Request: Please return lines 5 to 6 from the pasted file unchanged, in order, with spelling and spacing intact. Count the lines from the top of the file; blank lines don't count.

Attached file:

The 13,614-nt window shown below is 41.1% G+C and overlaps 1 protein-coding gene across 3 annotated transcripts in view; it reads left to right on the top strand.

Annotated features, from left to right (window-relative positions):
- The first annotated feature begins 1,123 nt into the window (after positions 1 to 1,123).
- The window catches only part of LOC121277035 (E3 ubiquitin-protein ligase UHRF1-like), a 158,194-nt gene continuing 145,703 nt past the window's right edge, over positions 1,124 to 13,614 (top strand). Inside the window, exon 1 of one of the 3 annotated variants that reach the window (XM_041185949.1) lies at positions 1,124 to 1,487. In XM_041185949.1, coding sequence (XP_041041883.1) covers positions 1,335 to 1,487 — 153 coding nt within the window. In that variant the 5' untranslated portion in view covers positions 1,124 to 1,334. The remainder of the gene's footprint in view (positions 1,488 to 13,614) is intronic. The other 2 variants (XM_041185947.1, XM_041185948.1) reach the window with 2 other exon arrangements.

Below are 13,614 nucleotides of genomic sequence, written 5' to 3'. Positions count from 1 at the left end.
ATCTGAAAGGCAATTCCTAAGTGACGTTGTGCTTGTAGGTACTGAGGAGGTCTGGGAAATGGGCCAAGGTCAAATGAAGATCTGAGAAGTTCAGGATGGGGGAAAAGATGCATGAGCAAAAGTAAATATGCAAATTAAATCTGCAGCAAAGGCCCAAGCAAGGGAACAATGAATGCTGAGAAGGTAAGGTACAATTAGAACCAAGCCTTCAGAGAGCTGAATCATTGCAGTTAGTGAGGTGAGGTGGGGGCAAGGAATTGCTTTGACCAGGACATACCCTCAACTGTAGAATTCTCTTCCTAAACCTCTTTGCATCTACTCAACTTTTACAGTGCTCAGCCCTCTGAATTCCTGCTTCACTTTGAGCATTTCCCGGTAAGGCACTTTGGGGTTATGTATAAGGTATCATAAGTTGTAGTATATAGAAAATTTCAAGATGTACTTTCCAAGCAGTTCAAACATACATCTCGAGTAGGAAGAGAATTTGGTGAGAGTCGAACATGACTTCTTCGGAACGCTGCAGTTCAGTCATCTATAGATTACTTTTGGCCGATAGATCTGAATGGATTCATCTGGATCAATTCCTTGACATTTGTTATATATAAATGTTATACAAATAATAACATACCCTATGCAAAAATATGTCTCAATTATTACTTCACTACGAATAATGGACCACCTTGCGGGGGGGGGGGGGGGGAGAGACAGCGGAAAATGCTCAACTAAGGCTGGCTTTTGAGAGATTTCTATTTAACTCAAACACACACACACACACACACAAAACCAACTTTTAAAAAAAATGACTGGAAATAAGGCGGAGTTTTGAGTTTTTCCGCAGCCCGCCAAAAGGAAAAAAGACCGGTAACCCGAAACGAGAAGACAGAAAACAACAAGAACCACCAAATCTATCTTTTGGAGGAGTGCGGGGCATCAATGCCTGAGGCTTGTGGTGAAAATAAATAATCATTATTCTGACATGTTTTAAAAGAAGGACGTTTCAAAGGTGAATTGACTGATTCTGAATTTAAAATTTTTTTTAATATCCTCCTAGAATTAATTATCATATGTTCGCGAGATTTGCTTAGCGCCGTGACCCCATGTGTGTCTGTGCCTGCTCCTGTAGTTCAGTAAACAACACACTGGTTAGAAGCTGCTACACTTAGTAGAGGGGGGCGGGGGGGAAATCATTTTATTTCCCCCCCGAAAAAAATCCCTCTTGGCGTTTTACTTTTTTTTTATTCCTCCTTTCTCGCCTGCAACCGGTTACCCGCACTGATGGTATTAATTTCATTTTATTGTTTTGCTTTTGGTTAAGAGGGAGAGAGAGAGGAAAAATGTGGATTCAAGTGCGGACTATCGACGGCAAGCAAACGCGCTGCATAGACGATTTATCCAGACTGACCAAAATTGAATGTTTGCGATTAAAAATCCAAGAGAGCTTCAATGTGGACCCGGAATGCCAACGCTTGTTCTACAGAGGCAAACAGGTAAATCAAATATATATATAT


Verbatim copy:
Below are 13,614 nucleotides of genomic sequence, written 5' to 3'. Positions count from 1 at the left end.
ATCTGAAAGGCAATTCCTAAGTGACGTTGTGCTTGTAGGTACTGAGGAGGTCTGGGAAATGGGCCAAGGTCAAATGAAGATCTGAGAAGTTCAGGATGGGGGAAAAGATGCATGAGCAAAAGTAAATATGCAAATTAAATCTGCAGCAAAGGCCCAAGCAAGGGAACAATGAATGCTGAGAAGGTAAGGTACAATTAGAACCAAGCCTTCAGAGAGCTGAATCATTGCAGTTAGTGAGGTGAGGTGGGGGCAAGGAATTGCTTTGACCAGGACATACCCTCAACTGTAGAATTCTCTTCCTAAACCTCTTTGCATCTACTCAACTTTTACAGTGCTCAGCCCTCTGAATTCCTGCTTCACTTTGAGCATTTCCCGGTAAGGCACTTTGGGGTTATGTATAAGGTATCATAAGTTGTAGTATATAGAAAATTTCAAGATGTACTTTCCAAGCAGTTCAAACATACATCTCGAGTAGGAAGAGAATTTGGTGAGAGTCGAACATGACTTCTTCGGAACGCTGCAGTTCAGTCATCTATAGATTACTTTTGGCCGATAGATCTGAATGGATTCATCTGGATCAATTCCTTGACATTTGTTATATATAAATGTTATACAAATAATAACATACCCTATGCAAAAATATGTCTCAATTATTACTTCACTACGAATAATGGACCACCTTGCGGGGGGGGGGGGGGGGAGAGACAGCGGAAAATGCTCAACTAAGGCTGGCTTTTGAGAGATTTCTATTTAACTCAAACACACACACACACACACACAAAACCAACTTTTAAAAAAAATGACTGGAAATAAGGCGGAGTTTTGAGTTTTTCCGCAGCCCGCCAAAAGGAAAAAAGACCGGTAACCCGAAACGAGAAGACAGAAAACAACAAGAACCACCAAATCTATCTTTTGGAGGAGTGCGGGGCATCAATGCCTGAGGCTTGTGGTGAAAATAAATAATCATTATTCTGACATGTTTTAAAAGAAGGACGTTTCAAAGGTGAATTGACTGATTCTGAATTTAAAATTTTTTTTAATATCCTCCTAGAATTAATTATCATATGTTCGCGAGATTTGCTTAGCGCCGTGACCCCATGTGTGTCTGTGCCTGCTCCTGTAGTTCAGTAAACAACACACTGGTTAGAAGCTGCTACACTTAGTAGAGGGGGGCGGGGGGGAAATCATTTTATTTCCCCCCCGAAAAAAATCCCTCTTGGCGTTTTACTTTTTTTTTATTCCTCCTTTCTCGCCTGCAACCGGTTACCCGCACTGATGGTATTAATTTCATTTTATTGTTTTGCTTTTGGTTAAGAGGGAGAGAGAGAGGAAAAATGTGGATTCAAGTGCGGACTATCGACGGCAAGCAAACGCGCTGCATAGACGATTTATCCAGACTGACCAAAATTGAATGTTTGCGATTAAAAATCCAAGAGAGCTTCAATGTGGACCCGGAATGCCAACGCTTGTTCTACAGAGGCAAACAGGTAAATCAAATATATATATAT